Zayo’s IPO, Datalogix, Orion Launch Highlight Last Quarter of ’14
Two of Colorado’s leading tech companies scored big exits during the fourth quarter, with Zayo going public and Datalogix being acquired by Oracle. But those were just two of the biggest stories as 2014 came to an end.
Zayo’s IPO survives a rocky start. Telecom and broadband infrastructure provider Zayo Group (NYSE: ZAYO) has spent the past few years preparing to go public, and it finally did in October, with a $400 million IPO. But while co-founder and CEO Dan Caruso said Zayo “acted like a public company” for years, fate would have it that it picked the worst week in recent years to make the leap, back when the exchanges took a severe dip in October. Concerns that the downturn would make investors gun shy were enough that the idea of delaying the IPO was mentioned.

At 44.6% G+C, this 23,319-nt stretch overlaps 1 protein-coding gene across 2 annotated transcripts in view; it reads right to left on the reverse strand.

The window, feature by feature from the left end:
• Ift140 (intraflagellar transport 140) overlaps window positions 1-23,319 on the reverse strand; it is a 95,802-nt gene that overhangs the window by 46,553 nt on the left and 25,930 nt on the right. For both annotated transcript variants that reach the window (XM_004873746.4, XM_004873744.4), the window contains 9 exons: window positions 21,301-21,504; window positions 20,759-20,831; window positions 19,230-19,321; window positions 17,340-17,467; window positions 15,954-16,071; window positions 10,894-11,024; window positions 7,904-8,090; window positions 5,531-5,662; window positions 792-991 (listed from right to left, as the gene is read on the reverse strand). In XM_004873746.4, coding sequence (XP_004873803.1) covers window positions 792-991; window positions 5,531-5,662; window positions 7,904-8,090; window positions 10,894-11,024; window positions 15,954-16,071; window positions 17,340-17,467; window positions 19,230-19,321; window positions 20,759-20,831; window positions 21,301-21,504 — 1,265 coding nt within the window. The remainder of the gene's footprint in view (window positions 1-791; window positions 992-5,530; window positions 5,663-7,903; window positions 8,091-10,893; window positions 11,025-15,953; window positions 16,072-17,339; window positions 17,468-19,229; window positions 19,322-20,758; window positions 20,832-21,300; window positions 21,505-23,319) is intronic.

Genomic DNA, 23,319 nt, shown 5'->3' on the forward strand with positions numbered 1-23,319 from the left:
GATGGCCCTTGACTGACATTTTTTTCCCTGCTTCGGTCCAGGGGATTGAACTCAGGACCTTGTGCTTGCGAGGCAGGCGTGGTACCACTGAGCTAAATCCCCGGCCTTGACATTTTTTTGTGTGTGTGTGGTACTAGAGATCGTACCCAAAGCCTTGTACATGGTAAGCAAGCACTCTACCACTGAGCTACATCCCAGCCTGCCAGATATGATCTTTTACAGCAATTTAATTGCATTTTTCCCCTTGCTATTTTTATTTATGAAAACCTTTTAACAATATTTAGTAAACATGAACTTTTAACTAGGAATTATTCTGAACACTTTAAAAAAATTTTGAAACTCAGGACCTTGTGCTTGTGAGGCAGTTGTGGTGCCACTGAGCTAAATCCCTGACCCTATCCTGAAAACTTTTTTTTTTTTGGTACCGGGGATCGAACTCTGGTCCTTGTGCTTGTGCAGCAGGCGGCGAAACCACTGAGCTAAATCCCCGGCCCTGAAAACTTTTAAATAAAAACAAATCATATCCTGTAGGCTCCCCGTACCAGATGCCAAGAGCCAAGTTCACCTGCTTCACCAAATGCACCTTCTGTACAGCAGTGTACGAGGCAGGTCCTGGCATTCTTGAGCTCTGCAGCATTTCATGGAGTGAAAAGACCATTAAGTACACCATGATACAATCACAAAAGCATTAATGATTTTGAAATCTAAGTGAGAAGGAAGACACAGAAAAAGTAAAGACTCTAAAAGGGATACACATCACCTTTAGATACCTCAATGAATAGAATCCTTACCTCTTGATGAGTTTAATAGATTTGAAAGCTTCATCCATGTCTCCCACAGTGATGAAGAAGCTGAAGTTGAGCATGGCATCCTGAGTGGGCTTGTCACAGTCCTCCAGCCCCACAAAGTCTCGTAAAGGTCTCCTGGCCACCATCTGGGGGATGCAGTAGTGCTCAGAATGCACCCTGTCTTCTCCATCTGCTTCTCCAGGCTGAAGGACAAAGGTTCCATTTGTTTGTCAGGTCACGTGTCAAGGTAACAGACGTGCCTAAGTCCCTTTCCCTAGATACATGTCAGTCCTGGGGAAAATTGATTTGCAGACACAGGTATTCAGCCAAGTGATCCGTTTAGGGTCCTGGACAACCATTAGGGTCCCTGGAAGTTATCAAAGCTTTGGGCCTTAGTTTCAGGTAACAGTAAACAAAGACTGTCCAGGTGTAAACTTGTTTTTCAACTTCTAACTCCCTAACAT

Zayo did have to substantially change its offering at the last minute and sold its shares at $19, which was below its expected price range. But the company’s stock has done well since then, climbing to above $32 the last week of December before ending the year at $30.57. That gives the Boulder-based company a market cap of more than $7.3 billion.
Oracle pays a whole lot of money for Datalogix. If you asked people in Colorado’s tech community to name the companies poised for big things, Westminster-based Datalogix would be high on the list. The company helps digital publishers and brands like Ford and Kraft plan and track the effectiveness of online marketing campaigns by linking them to in-store purchasers from brick-and-mortar retailers. Datalogix’s database tracked more than $2 trillion worth of consumer purchases from more than 110 million U.S. households.
The company reportedly was testing the waters for an IPO, but ultimately took a different route. Oracle announced in late December it would buy the company for an undisclosed price. Analysts say it could be as much as the high hundreds of millions, although we likely won’t know for sure until Oracle files its next quarterly report with the SEC.